It's easy to donate, and with all the parties avy centers throw, a damn good time, too. Earlier this month, the Utah Avalanche Center held their annual Black Diamond Fall Fundraising party, an unofficial kick off to the season for Utahites with live music, food, beer, and a raffle. The event typically raises $60,000 for the UAC, which is about 10 percent of their total budget. "We'll continue to have fundraising events and ask for donations all winter long," says Paul Diegel, executive director of the UAC. "Without the generous support our community provides, these programs would not exist. Our users recognize that we provide the tools they use every day to find the best conditions and make wise decisions in the backcountry."
And without further ado, here's how you can support your local avalanche center. (It's as easy as drinking beer and watching ski movies):
1. Become a member. Next time you visit [blank]avalanchecenter.org, click the red button and take ownership of your local avy center. "Think of it as a season pass to backcountry snowpack information provided for you every day," says Triplat. "The daily avalanche advisory is something that we all rely on to inform us of what is happening out there and to check in on what we may have missed while away from the mountains."
2. Party Hearty. Most every avalanche center serves up a big annual bash with food and drinks and music to ring in the season, get skiers together, and have some fun while raising some dollars. Here's a few that are coming up:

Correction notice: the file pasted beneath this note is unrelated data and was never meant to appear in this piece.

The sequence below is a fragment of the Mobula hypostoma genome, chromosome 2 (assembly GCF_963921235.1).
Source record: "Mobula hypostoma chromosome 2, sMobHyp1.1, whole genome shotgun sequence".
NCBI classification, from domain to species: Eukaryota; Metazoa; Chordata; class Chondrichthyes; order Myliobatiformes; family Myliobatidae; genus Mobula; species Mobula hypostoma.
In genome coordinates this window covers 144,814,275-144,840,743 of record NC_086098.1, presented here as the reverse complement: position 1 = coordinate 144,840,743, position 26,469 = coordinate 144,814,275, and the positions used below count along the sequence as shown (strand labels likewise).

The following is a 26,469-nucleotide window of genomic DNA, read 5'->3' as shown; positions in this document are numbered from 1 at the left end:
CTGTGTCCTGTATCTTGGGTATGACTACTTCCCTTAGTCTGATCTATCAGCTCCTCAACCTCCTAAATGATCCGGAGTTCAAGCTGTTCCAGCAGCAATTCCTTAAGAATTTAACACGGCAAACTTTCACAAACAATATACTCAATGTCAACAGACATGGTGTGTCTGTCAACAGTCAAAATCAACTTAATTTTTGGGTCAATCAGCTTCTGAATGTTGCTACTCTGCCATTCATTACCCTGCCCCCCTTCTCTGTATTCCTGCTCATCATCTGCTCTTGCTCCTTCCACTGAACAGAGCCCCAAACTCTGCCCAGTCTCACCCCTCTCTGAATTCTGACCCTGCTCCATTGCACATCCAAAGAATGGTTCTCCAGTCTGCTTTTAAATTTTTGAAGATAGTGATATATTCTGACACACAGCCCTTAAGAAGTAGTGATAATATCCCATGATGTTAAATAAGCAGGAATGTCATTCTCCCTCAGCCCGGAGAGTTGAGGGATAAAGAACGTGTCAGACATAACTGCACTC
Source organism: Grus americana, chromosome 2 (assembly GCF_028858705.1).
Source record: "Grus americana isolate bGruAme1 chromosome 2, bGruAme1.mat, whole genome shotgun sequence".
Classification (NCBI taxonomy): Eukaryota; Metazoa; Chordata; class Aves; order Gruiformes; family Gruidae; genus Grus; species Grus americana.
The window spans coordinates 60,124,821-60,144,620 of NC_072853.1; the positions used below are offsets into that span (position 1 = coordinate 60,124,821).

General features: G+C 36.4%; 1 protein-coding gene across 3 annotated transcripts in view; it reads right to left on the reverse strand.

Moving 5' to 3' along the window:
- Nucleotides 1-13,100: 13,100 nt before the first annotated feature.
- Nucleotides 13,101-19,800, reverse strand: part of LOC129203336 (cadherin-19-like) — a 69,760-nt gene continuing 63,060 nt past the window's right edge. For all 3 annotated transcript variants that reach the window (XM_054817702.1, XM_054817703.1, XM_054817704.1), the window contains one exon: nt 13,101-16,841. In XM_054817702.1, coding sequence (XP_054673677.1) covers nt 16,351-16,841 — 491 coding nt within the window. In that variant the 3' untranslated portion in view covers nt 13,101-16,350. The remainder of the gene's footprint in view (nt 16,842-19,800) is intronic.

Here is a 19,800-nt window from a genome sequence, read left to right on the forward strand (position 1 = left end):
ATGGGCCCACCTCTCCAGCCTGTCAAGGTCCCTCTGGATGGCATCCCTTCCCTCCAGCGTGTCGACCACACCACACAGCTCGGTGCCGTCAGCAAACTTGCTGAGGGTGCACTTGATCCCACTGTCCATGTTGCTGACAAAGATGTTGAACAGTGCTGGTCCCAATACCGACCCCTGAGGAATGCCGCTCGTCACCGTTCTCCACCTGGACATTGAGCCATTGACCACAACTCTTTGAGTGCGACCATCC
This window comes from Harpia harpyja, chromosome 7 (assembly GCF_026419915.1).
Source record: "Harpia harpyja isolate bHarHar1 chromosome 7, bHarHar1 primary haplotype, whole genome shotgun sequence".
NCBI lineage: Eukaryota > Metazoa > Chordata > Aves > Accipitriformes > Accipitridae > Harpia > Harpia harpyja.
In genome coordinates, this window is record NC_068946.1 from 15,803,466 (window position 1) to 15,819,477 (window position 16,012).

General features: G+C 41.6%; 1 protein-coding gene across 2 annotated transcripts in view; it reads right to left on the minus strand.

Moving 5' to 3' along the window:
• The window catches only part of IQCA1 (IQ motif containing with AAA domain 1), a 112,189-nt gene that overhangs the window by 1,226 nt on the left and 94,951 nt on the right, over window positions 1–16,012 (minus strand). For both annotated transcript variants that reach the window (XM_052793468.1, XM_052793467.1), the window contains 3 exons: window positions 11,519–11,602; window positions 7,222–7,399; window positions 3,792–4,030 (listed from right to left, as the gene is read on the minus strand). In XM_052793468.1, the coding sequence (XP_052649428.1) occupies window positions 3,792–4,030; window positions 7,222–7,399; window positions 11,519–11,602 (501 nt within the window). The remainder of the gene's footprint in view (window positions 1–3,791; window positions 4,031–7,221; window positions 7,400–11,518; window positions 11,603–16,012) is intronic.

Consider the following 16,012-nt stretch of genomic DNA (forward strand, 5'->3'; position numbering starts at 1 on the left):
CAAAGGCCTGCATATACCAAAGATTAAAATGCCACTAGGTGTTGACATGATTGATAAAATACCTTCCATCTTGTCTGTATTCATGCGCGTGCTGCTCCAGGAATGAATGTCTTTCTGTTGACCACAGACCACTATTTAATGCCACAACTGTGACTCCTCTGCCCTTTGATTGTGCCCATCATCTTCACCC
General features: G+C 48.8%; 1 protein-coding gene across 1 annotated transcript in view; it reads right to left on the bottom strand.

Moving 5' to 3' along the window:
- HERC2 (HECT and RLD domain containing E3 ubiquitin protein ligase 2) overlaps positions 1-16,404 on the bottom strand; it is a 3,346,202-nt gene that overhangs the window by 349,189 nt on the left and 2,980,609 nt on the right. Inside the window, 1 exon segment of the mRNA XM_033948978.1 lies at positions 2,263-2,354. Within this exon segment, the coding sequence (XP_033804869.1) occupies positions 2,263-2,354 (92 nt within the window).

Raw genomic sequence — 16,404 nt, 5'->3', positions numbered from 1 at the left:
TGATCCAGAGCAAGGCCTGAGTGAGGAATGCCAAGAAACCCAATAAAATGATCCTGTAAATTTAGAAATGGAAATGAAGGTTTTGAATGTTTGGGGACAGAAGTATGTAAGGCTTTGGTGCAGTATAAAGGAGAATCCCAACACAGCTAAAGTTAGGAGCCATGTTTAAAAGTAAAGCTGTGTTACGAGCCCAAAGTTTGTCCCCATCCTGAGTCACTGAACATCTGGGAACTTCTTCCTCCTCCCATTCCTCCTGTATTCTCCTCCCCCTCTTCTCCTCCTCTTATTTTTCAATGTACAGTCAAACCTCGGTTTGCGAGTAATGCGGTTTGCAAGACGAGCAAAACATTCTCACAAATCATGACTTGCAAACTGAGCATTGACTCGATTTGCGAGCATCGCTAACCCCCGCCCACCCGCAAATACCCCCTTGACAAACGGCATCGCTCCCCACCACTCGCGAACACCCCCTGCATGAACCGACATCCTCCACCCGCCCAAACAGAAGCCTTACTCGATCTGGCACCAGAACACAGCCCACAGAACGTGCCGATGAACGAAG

– The Gallatin Avalanche Center’s 16th annual Powder Blast is Friday, October 24, featuring a huge gear-filled silent auction, food, music, and drinks.
– The CAIC Benefit Bash on November 8 at the Riverwalk Center in Breckenridge, Colorado. Tickets are $40.
– The Northwest Avy Center’s Snowbash on November 19 at Nectar Lounge in Seattle.
– The Sierra Avalanche Center’s Backcountry Ball on December 12. Details TBD.
3. Watch Movies. Powderwhore Productions is showing its latest ski flick, Some Thing Else, all week at Brewvies in Salt Lake City, Utah. A raffle each night will benefit the Utah Avalanche Center or the Wasatch Backcountry Alliance. Check your local ski shop for slideshows or ski movie showings that are also raising money for the avalanche center.
4. Learn some smarts. Snow safety classes and professional workshops aren't so much fundraising farms as they are services to skiers. So take advantage. Many avy centers are hosting their own toned down versions of the much-larger International Snow Science Workshop for local snow safety professionals. Like the 7th Annual Utah Snow and Avalanche Workshop will host more than 700 avalanche pros and serious recreationists from around the West in Sandy, Utah on Saturday, November 1.
5. Go Skiing. (Duh). Actually, I mean go skiing inbounds. Sounds counter intuitive but a lot of ski resorts donate ski tickets to avalanche centers, which turn around to sell them at a discounted price and raise money. The UAC is doing it. So is the SAC. Check their websites for details as winter approaches. It's a win win.